Tag: this is us

A Million Little Things (ABC) pilot preview: So Many Feelings

Written and executive produced by  DJ Nash (Growing Up Fisher, ’til Death). Also produced by Aaron Kaplan (The Chi, Life In Pieces, American Housewife, Secrets & Lies) & Dana Honor (9JKL, Me Myself And I). Directed by James Griffiths (The Mayor, Blackish, Episodes). For ABC, ABC Studios & Kapital Entertainment. 58 pages. 10/01/2018 Draft.

Description: ”Friendship isn’t a big thing – it’s a million little things,”. A group of friends, for different reasons and in different ways, are all stuck in their lives, but when one of them dies unexpectedly from suicide, it’s just the wake-up call the others need to finally start living. The group comes together to mourn the loss of their friend and in the process are reminded of how their lives used to be before their secrets…

With David Giuntoli (Grimm, Priviliged), James Roday (Psych, Miss Match), Romany Malco (Weeds, Think Like a Man), Stephanie Szostak (Satisfaction), Allison Miller (13 Reasons Why, Go On, Terra Nova), Anne Son (My Generation), Christina Moses (The Originals, Containment), Christina Ochoa (Valor, Blood Drive, Animal Kingdom), Lizzy Greene… Also Ron Livingston as guest star.

    

You’ll Like It If You Already Like: This Is Us, Thirtysomething, Brothers & Sisters, Parenthood

Likely timeslot: Wednesday at 10 or Thursday at 9

 

There’s simply no words to tell you how enthusiastic I am about A Million Little Things. I’ll try to find some, though. First, we need to go back a year ago when ABC decided not to pick-up to series DJ Nash’s previous project, a comedy pilot called Losing It, about “three misfit adult siblings and their parents who — between divorce, new parenthood, early-onset dementia and let’s just say life — are all losing it in different ways“. An heartbreaking decision but understandable: though the script was good, it was definitely not your typical ABC family comedy, since it was pretty dark, with a cable-feel. Not a good fit. It was hard not to think of This Is Us, especially with Gerald McRaney playing the father and some sort of surprising twist towards the end (spoiler alert: the mother died). But ABC loved it and gave DJ Nash a second chance. It’s this “failure” that gave him the idea and the courage to work on A Million Little Things, based on a personal experience. “Sometimes in comedy, you have to apologize for adding drama, which is why I was so thrilled to see ABC’s passion for a drama that has comedy” he declared when the pilot got picked-up. Since then, it’s a clear frontrunner in the 2018 pilot race. And the script does live up to the expectations!

Again, I will quote DJ Nash, he’s the one who describes it the best way since he’s the brilliant mind behind it and I assure you it’s not just PR, it’s true, it’s what I felt too: “It’s an optimistic look at how the loss of a friend is the impetus for the other seven to finally start living, to make a promise to him and to themselves to finally be honest about what’s really going on (…) I know in my own life, my friend’s passing is a constant reminder to keep things in perspective“. There’s something really emotional and profound on the page that I hope will translate on the screen and with the cast they managed to assemble, I have a feeling it will. A Million Little Things could be summed up as “This Is Us with friends”, though it would be unfair to compare them too much. They come from the same place -a little something called heart- and they march to the beat of the same drum but they’re different enough so there’s a place for both in our lives. AMLT is about the power of friendship, the power of belonging to a group in a world where it’s easy to get lonely, to be left alone. People are not talking anymore, they don’t even look at each other on the bus, on the train, on the streets… Those seven realize they need to take care of each other a little bit better, tighter. They simply need to change, which is also the name of the song from Tracy Chapman we’re supposed to hear in the pilot if they got the rights for it.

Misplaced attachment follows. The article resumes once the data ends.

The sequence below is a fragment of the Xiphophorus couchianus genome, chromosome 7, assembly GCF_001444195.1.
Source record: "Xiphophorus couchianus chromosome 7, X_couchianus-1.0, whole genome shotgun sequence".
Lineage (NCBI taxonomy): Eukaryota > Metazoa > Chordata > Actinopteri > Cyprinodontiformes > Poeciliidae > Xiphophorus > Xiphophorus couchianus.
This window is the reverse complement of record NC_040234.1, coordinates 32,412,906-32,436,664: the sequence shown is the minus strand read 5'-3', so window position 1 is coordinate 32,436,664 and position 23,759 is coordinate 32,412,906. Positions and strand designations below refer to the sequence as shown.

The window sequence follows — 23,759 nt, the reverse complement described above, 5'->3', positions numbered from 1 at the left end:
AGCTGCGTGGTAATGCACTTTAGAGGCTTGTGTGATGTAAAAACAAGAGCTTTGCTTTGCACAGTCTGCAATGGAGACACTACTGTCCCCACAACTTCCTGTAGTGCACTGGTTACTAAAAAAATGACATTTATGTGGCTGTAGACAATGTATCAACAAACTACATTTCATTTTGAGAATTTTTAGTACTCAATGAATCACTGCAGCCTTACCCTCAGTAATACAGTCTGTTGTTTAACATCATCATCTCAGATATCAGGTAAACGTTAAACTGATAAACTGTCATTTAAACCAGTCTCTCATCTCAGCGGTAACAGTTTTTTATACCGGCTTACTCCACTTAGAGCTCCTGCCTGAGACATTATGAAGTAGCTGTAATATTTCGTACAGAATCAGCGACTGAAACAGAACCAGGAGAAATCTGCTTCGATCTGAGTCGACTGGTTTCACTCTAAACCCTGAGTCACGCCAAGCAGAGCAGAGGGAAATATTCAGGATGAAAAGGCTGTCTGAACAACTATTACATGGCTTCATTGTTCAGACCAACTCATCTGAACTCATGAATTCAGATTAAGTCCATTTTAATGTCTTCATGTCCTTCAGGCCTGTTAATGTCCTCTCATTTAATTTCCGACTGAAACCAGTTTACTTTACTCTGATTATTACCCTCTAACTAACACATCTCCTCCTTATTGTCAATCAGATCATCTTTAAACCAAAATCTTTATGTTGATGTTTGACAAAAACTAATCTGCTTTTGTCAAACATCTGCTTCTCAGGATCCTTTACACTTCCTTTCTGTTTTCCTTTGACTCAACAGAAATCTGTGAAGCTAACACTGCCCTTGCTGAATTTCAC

At first, I was a bit taken aback when I discovered it was mostly about a male friendship. Not that it’s not interesting, but experience proved that shows centered around those rarely work (Men of a certain age, Big Shots, We Are Men…) for some reason. My guess is women are not that fascinated by this type of look behind the curtain -what do men do when we’re not around?- and men are not into soapy character-driven dramas as much as women are. What’s different with A Million Little Things is that those men are not stereotypes, they are modern and self-conscious -though they spend too much time at hockey games if you ask me- they’re multi-dimensional and they don’t avoid their emotions; while the women are not just on the background, they’re not just girlfriends or wives, they have their own stories to tell and their own journeys to live. It’s a bunch of promising characters and we’ll all fall in love with them I’m sure. Even when they’re not nice, even when they’re difficult. But don’t be afraid, they can also be a lot of fun. Let me introduce you to them.